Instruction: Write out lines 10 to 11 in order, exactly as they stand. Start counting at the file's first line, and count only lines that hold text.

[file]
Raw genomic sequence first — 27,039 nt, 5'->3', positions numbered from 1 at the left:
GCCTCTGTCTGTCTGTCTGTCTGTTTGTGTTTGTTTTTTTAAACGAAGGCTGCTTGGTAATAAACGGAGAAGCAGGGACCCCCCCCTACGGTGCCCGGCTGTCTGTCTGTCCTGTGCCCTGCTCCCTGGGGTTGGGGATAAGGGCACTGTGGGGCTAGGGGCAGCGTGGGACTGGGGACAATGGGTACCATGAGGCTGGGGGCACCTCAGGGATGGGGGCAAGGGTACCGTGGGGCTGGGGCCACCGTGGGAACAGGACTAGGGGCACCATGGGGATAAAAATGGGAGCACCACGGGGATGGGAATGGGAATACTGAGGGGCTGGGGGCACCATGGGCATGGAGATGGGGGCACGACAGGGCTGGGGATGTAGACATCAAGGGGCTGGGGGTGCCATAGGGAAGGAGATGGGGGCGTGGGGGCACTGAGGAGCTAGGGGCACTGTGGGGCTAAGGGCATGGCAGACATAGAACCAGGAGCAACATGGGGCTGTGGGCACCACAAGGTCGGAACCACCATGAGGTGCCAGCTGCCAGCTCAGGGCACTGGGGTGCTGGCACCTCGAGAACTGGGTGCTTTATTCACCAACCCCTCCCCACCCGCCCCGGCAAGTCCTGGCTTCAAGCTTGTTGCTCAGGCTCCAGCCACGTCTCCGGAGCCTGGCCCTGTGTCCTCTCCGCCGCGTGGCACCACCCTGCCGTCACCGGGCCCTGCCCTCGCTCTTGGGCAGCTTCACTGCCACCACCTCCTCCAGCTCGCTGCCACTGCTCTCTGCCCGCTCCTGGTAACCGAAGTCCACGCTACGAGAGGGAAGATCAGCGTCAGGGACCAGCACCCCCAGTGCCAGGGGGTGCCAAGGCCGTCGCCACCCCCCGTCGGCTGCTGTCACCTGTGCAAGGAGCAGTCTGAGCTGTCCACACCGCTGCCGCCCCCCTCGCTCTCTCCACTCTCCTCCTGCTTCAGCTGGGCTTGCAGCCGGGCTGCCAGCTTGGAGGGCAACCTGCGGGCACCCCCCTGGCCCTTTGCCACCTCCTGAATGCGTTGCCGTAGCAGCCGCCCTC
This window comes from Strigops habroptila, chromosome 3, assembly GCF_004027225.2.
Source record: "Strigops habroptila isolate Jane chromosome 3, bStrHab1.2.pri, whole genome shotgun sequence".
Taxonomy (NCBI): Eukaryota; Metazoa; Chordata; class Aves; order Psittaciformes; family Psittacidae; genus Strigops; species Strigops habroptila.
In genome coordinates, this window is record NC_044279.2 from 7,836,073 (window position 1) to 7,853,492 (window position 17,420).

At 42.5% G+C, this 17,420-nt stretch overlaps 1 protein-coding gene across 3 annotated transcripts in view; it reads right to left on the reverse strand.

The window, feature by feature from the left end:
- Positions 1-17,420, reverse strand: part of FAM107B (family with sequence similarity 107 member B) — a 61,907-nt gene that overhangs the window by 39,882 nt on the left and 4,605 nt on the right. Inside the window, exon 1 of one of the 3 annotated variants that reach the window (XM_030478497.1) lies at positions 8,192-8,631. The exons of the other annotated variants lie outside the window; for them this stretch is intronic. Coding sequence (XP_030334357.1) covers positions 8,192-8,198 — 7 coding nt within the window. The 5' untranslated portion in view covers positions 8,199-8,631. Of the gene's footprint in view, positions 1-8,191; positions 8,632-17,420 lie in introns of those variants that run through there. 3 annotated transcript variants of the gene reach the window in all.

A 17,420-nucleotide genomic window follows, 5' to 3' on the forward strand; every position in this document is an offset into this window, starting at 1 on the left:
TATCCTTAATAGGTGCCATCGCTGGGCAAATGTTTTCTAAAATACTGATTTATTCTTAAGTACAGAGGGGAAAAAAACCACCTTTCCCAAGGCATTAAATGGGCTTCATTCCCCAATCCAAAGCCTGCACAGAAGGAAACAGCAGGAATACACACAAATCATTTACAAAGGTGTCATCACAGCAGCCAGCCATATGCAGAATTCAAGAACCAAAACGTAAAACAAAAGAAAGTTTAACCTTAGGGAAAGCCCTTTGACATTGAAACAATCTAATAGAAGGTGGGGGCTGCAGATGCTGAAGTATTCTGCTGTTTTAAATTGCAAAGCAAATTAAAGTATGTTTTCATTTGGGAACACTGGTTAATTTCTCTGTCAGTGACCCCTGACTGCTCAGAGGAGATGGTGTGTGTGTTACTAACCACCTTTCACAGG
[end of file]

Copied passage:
A 17,420-nucleotide genomic window follows, 5' to 3' on the forward strand; every position in this document is an offset into this window, starting at 1 on the left:
TATCCTTAATAGGTGCCATCGCTGGGCAAATGTTTTCTAAAATACTGATTTATTCTTAAGTACAGAGGGGAAAAAAACCACCTTTCCCAAGGCATTAAATGGGCTTCATTCCCCAATCCAAAGCCTGCACAGAAGGAAACAGCAGGAATACACACAAATCATTTACAAAGGTGTCATCACAGCAGCCAGCCATATGCAGAATTCAAGAACCAAAACGTAAAACAAAAGAAAGTTTAACCTTAGGGAAAGCCCTTTGACATTGAAACAATCTAATAGAAGGTGGGGGCTGCAGATGCTGAAGTATTCTGCTGTTTTAAATTGCAAAGCAAATTAAAGTATGTTTTCATTTGGGAACACTGGTTAATTTCTCTGTCAGTGACCCCTGACTGCTCAGAGGAGATGGTGTGTGTGTTACTAACCACCTTTCACAGG